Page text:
Helen Zille is the Mayor of Cape Town and leader of the Democratic Alliance political party, South Africa’s official opposition. Helen Zille has reached the final shortlist of 11 world mayors in the World Mayor Award for 2008, and she is the only remaining mayor of an African city. In her interview for metkere.com Helen Zille told about environmental sustainability, the preparation for the 2010 FIFA World Cup and her vision for the future of Cape Town.
— What are you working on now?
— At the moment I am focused on getting the first phase of our Bus Rapid Transit System for Cape Town underway, and also on improving the rate at which we deliver housing opportunities.
— What was the main problem for the city in preparation for the 2010 FIFA World Cup?
— The biggest challenge has always been, and still is, ensuring that we have adequate funding from central government for the major infrastructure investments we have to make, so that the City is not left with huge debts after the event is finished.
— This year Novosibirsk was the best place to watch total solar eclipse. Local residents and tourists were pretty disappointed in actions of the city administration in that period. What would you do if total eclipse had happened in Cape Town?
— I would first consult with a broad range of stakeholders to establish what is required by the public, and then look at what we could do within practical constraints to meet the demand.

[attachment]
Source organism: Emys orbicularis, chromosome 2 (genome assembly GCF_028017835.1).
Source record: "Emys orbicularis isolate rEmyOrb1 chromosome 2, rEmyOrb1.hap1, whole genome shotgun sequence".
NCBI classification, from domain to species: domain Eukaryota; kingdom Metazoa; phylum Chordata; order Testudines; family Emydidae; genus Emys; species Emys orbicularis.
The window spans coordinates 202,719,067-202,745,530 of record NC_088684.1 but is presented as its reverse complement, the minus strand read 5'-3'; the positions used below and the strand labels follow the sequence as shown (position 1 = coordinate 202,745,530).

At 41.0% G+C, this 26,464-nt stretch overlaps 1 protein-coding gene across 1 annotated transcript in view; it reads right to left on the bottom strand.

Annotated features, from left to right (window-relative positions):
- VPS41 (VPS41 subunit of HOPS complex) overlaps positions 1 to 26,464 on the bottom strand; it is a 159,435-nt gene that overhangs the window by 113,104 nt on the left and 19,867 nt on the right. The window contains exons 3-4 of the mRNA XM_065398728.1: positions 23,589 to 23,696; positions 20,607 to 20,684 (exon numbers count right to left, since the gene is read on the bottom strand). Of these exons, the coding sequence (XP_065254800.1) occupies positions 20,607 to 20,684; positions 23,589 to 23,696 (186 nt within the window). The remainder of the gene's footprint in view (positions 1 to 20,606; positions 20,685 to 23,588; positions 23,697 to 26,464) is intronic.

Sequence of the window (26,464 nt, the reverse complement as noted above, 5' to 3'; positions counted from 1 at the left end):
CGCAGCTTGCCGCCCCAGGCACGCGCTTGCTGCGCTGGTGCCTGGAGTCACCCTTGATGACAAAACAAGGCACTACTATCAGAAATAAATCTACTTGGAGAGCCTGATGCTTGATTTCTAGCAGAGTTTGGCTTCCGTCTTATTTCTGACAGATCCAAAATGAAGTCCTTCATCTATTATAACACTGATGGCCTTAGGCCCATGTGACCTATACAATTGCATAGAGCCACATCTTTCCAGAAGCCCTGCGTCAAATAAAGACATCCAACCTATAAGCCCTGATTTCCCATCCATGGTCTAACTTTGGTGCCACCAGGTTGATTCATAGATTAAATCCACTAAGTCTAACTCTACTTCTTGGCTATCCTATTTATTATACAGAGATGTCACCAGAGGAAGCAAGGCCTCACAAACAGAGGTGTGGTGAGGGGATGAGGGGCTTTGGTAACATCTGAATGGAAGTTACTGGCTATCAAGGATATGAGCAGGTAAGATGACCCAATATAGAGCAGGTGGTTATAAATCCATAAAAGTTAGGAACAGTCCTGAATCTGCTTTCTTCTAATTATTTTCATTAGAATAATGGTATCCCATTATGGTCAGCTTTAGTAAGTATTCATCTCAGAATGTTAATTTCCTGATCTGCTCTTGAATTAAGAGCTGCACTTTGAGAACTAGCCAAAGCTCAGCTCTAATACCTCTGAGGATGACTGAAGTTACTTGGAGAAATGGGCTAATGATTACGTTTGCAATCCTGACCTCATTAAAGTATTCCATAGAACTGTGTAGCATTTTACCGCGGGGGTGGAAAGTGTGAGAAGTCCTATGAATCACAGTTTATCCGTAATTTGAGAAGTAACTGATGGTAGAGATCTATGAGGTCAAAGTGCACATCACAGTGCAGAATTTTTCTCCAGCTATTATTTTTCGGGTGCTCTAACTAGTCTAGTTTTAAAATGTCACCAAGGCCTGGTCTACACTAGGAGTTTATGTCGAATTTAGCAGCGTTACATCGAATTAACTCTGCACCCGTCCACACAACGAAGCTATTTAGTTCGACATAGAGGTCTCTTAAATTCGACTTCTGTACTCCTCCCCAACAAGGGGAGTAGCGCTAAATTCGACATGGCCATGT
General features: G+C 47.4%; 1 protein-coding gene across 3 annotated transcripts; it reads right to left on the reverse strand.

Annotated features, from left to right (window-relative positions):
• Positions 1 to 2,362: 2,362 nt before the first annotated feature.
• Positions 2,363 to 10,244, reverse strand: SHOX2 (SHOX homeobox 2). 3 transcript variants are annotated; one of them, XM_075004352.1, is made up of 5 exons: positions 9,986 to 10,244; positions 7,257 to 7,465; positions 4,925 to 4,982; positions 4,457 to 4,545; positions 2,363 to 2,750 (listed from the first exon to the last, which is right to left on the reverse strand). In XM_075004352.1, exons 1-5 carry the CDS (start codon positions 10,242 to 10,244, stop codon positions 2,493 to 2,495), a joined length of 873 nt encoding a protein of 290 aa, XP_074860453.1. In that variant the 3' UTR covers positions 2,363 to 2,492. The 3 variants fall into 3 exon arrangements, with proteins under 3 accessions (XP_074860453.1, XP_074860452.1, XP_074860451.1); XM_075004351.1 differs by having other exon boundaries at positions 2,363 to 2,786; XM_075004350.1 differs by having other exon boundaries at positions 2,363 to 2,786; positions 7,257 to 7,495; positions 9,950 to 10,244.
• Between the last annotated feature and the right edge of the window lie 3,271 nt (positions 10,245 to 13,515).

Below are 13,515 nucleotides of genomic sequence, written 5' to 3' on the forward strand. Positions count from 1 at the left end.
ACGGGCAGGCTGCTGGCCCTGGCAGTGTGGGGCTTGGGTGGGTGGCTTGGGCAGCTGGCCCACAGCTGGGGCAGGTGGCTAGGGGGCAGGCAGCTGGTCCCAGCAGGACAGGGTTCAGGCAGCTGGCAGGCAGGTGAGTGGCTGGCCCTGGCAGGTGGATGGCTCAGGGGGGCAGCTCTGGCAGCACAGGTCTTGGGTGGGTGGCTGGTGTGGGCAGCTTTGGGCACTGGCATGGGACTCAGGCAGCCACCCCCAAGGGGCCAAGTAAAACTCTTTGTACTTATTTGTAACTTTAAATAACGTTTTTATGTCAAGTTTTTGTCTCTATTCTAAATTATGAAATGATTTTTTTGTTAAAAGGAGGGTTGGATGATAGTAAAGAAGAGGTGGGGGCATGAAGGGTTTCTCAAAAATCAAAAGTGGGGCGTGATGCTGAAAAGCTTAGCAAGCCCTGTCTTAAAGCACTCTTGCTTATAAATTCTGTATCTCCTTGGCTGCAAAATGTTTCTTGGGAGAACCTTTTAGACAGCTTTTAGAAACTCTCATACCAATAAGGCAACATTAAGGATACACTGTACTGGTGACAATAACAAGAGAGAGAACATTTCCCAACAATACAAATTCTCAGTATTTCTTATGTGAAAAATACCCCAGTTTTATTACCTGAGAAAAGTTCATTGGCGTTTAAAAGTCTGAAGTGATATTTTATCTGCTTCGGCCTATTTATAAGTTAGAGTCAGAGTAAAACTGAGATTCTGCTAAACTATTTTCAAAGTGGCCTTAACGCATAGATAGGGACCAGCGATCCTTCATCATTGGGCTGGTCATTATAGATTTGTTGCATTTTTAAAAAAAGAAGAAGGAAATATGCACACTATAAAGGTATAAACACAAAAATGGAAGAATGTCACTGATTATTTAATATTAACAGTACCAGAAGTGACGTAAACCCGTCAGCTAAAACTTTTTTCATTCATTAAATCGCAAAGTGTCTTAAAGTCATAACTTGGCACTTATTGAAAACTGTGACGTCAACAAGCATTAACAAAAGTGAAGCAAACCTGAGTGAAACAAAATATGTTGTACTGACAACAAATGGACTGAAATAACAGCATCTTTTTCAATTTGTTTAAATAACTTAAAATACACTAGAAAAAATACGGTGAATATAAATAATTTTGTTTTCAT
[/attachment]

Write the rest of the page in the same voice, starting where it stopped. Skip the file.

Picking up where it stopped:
— You are finalist for the World Mayor award. Could you give some advice to your Russian colleagues how to be a good mayor?
— I don’t think there is any one-size fits all approach — it really depends on doing the best you can, with what you have, where you are, and never giving up.
— What is your way to make the city more eco-friendly?
— We have a dedicated Environmental Resource Management Department which has formulated a range of policies to improve our environmental sustainability.
We have put various measures in place, including air-pollution by-laws and policing, major upgrades to our wastewater treatment plants to improve the quality of effluent that is released into our rivers and oceans, and investing in wind energy to reduce carbon emissions.
We also have very strictly controlled conservation areas and strong Environmental Impact Assessment laws at national government level.
— What is your vision for the future of Cape Town?
— I want to see it become a world class African city, one that can attract enough skills and capital in the global arena to sustain faster economic growth and job creation. I want to see Cape Town get to the point where economic growth is substantial enough to enable us to address our main developmental challenges.